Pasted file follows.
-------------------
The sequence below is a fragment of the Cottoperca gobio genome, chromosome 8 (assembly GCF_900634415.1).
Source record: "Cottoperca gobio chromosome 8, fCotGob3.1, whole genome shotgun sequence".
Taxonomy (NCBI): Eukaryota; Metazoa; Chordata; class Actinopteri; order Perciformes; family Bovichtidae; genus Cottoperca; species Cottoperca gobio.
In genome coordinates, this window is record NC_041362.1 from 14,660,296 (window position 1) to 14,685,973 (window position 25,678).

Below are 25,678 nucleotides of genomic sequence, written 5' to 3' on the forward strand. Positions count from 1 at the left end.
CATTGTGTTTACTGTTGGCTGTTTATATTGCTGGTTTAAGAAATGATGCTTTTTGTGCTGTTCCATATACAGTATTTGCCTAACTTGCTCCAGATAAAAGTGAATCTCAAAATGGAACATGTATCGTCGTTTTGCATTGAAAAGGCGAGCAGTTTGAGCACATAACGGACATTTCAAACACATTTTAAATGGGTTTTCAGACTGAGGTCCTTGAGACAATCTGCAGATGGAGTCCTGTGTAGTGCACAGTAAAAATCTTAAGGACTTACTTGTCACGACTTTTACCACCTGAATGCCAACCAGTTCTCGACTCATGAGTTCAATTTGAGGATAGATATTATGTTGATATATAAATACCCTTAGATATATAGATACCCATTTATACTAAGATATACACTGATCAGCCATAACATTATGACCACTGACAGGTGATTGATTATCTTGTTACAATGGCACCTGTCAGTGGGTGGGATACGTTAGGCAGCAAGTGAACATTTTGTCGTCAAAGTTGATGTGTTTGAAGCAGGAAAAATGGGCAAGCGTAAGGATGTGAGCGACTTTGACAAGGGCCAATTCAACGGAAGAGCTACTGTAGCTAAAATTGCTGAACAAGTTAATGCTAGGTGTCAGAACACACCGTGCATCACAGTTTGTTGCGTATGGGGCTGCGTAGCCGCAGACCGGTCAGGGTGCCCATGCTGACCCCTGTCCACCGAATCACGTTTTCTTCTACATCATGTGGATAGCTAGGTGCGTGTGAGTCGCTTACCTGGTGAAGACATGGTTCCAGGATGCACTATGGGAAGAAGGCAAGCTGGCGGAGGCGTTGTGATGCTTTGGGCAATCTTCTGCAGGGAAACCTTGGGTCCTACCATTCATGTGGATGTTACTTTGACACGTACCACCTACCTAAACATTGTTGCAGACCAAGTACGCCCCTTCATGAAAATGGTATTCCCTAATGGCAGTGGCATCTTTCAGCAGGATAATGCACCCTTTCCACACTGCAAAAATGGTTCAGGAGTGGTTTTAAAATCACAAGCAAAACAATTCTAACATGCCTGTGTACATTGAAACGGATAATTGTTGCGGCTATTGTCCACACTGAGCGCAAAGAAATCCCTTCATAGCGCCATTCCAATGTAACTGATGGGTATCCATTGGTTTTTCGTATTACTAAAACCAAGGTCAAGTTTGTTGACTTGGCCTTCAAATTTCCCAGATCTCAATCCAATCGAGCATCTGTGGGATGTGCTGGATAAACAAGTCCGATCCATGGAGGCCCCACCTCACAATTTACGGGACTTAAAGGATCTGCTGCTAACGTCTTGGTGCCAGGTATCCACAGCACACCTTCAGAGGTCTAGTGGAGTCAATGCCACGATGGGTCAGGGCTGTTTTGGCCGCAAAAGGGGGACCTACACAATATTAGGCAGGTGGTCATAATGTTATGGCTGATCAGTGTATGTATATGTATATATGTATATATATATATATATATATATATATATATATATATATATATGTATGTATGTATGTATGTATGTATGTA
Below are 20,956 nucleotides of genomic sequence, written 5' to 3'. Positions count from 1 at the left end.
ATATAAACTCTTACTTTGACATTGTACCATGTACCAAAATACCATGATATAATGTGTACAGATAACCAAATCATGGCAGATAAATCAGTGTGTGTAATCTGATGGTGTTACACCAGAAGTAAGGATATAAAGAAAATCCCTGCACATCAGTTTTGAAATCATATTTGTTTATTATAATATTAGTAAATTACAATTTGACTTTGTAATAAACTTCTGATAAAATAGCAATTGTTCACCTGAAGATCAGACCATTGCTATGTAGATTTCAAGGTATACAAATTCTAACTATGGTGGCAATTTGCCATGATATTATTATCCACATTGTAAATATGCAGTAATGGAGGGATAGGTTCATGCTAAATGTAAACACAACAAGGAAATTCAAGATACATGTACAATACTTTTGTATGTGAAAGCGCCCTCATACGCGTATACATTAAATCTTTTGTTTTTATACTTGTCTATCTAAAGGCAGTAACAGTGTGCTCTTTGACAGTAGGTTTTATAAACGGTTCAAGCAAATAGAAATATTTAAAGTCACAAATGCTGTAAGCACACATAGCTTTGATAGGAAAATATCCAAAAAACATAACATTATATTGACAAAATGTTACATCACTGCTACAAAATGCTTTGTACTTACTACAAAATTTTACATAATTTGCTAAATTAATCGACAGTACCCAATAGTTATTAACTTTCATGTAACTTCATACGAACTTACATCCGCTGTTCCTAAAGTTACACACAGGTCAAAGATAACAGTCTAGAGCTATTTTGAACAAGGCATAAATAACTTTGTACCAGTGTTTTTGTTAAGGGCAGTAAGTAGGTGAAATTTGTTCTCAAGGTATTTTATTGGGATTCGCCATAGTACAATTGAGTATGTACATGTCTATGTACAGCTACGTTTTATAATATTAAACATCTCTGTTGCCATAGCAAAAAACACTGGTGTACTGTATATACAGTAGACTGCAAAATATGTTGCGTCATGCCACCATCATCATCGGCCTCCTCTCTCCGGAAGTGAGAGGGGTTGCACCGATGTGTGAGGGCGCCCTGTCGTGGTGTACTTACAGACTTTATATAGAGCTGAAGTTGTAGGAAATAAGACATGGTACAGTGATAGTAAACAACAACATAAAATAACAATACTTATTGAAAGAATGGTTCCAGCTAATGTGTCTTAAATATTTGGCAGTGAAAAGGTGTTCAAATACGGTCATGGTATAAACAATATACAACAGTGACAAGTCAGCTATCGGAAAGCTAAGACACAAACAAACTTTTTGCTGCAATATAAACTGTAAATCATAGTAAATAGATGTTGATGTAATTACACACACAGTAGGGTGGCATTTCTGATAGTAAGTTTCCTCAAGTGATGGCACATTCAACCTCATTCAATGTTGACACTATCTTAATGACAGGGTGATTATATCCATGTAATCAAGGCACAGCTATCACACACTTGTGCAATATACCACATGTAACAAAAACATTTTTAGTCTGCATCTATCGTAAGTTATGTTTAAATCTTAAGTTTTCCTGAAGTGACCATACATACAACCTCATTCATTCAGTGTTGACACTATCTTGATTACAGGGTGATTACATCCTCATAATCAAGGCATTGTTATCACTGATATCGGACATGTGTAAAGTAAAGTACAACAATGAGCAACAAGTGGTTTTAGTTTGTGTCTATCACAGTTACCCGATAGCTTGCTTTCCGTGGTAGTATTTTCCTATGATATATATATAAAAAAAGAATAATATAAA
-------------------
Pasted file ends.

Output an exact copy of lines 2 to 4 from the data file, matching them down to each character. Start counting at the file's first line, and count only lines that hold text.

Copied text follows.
Source record: "Cottoperca gobio chromosome 8, fCotGob3.1, whole genome shotgun sequence".
Taxonomy (NCBI): Eukaryota; Metazoa; Chordata; class Actinopteri; order Perciformes; family Bovichtidae; genus Cottoperca; species Cottoperca gobio.
In genome coordinates, this window is record NC_041362.1 from 14,660,296 (window position 1) to 14,685,973 (window position 25,678).